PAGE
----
When that strategy failed, the company’s board attempted to reverse course with the hiring of Marissa Mayer, a former top product manager at Google. But while some of her initiatives generated positive reviews, and she took Yahoo into social media with the acquisition of Tumblr, none achieved the scale or momentum to match the company’s main rivals.
Armstrong’s own plan for Yahoo also left it in the uncomfortable position of straddling the tech and media worlds, according to two people who observed his efforts from close quarters.
His declared aim was to combine it with AOL to create an “adtech” platform capable of rivalling giants such as Google. But his real interest lay in the group’s broad portfolio of media properties, said one. Another said that after Yahoo was bought by Verizon, the centre of gravity for the company inevitably shifted to New York, reducing the influence of the company’s developers over its direction.
Apollo’s intentions for Yahoo suggest a partial answer to some of these long-running problems. Foremost among these is to strengthen the focus on markets where Yahoo already has a strong presence, and to develop new forms of revenue beyond advertising.
Sports betting is high on the list. Yahoo has already been working for years on clearing the regulatory hurdles to get into betting, said the former official, and it forged an alliance with MGM in 2019 to offer a service for the millions of users who participate in its fantasy sports leagues.
Apollo now claims that its own considerable foothold in the gambling world puts it in a good position to turn Yahoo Sports into a powerful online gaming and sports betting platform. The investment firm acquired the biggest US gaming empire, Harrah’s Entertainment, in 2008 with rival buyout group TPG for $31bn, although the company, which was later renamed Caesars, later went bankrupt. It also took over Gala Coral in 2010 and later merged it with Ladbrokes to rival British competitor bookmaker William Hill.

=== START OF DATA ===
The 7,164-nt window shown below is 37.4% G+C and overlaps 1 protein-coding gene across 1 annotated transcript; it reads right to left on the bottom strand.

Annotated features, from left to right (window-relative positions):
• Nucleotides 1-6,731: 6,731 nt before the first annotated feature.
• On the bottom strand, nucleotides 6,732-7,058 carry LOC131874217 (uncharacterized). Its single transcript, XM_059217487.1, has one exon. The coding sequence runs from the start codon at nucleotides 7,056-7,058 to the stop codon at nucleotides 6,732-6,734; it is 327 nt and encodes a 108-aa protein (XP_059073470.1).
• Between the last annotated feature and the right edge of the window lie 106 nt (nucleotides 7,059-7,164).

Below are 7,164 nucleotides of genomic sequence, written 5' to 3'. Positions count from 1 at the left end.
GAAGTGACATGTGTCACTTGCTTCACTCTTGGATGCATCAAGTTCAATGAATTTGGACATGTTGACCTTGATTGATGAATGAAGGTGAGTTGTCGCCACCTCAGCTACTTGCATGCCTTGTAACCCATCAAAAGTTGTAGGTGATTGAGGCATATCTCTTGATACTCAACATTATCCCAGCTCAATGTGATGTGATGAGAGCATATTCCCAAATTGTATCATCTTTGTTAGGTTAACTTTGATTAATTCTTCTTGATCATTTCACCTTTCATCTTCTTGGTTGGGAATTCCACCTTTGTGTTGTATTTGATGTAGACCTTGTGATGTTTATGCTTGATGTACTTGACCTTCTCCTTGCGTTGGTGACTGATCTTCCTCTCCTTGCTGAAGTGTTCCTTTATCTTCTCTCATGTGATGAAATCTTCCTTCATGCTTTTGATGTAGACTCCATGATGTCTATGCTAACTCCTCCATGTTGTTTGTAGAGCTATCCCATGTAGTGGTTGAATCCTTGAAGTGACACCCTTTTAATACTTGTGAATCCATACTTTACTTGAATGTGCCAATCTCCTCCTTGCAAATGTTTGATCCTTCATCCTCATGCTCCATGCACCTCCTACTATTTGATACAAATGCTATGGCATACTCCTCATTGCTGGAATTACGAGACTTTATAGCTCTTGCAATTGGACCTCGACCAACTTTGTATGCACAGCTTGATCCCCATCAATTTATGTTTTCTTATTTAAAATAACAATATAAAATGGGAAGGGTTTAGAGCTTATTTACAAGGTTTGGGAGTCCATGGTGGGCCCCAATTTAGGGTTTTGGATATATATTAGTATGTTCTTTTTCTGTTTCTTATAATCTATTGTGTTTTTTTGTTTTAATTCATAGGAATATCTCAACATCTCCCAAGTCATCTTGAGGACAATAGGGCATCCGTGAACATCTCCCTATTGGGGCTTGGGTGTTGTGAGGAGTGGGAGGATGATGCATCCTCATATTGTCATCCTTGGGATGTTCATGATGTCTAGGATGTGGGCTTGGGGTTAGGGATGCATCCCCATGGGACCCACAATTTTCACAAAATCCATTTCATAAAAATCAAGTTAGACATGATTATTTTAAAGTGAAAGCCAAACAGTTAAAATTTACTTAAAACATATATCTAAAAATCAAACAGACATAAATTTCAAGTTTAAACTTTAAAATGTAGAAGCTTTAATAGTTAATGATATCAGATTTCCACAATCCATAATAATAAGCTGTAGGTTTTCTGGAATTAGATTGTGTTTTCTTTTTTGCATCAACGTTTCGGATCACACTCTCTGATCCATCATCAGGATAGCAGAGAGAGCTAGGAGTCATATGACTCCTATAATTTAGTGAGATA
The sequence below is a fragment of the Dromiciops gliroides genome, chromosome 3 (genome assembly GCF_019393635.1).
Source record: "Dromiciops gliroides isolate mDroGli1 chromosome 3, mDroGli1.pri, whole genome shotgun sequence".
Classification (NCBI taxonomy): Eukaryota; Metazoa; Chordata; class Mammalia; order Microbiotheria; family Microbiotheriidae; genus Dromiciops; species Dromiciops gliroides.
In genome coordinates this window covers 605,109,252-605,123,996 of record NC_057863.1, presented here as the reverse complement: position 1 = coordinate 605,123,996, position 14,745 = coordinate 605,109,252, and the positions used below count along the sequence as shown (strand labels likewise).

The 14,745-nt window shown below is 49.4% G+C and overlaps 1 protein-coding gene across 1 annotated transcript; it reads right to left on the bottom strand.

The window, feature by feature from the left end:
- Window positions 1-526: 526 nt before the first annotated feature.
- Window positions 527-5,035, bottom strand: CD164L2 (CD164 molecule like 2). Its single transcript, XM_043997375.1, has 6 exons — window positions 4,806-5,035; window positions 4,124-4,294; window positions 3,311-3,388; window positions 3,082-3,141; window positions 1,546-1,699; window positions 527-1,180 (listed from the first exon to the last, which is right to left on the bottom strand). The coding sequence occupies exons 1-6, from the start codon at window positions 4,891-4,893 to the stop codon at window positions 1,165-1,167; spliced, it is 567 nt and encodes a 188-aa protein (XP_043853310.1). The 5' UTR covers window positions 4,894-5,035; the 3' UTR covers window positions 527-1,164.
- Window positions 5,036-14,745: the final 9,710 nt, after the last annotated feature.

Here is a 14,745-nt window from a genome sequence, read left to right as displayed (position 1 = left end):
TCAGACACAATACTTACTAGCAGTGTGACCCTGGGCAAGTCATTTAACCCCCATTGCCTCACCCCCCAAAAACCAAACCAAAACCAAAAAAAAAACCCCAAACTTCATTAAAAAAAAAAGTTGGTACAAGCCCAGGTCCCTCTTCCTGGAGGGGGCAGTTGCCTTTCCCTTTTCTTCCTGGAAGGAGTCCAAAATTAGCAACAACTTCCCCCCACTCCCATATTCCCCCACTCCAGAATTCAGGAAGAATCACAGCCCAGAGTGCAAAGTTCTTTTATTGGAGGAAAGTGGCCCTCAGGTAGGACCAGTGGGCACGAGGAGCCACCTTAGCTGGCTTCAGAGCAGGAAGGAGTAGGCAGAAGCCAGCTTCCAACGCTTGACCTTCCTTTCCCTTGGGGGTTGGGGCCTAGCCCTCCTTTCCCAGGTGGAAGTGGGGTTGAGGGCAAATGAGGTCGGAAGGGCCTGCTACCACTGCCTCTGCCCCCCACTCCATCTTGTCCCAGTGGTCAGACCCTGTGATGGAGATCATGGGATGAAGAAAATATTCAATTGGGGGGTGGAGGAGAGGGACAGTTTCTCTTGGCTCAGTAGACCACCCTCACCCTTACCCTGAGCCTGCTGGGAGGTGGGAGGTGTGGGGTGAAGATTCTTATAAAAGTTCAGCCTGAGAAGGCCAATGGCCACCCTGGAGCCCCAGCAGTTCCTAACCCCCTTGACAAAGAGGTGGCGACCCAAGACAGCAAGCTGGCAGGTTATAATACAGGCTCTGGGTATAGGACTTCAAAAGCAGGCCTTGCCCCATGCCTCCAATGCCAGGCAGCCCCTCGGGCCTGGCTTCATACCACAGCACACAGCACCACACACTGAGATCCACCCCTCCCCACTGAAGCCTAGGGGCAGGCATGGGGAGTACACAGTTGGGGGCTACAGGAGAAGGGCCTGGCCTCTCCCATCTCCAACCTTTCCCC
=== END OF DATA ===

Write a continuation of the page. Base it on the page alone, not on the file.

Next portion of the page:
More recently Apollo acquired the operations of Las Vegas Sands marquee resort and casino The Venetian for $2.25bn, the Great Canadian Gaming for $2.5bn and the Italian sports-betting group Gamenet.
“Apollo has a lot of experience in gaming and sports betting. I think that we are well-positioned to maximise the value of the Yahoo Sports opportunity,” said Sambur.
Yahoo Finance, long one of the company’s crown jewels, could present another opportunity to move beyond advertising. Apollo is considering tapping into its huge audience, which currently is composed of retail investors using its free trading tools and news stream, by potentially building more profitable businesses, including providing access to financial services products.
“I see a big opportunity, using that brand, to monetise their tremendous user base in other areas related to finance,” said Sambur. The private equity firm is exploring whether it can turn Yahoo Finance into something more lucrative, such as a stockbroker like Robinhood or whether it can delve into the cryptocurrency business.
But even if it uses openings such as this to move beyond advertising, Apollo will still need to succeed where previous Yahoo owners have failed: turning its enviable audience into a more attractive draw for advertisers in competition with Google, Facebook and Amazon.
“There’s a lot of room between where we are and where those guys are,” said Sambur. “This market is so big that closing the gap even a small amount would create tremendous value.”
Additional reporting by Anna Nicolaou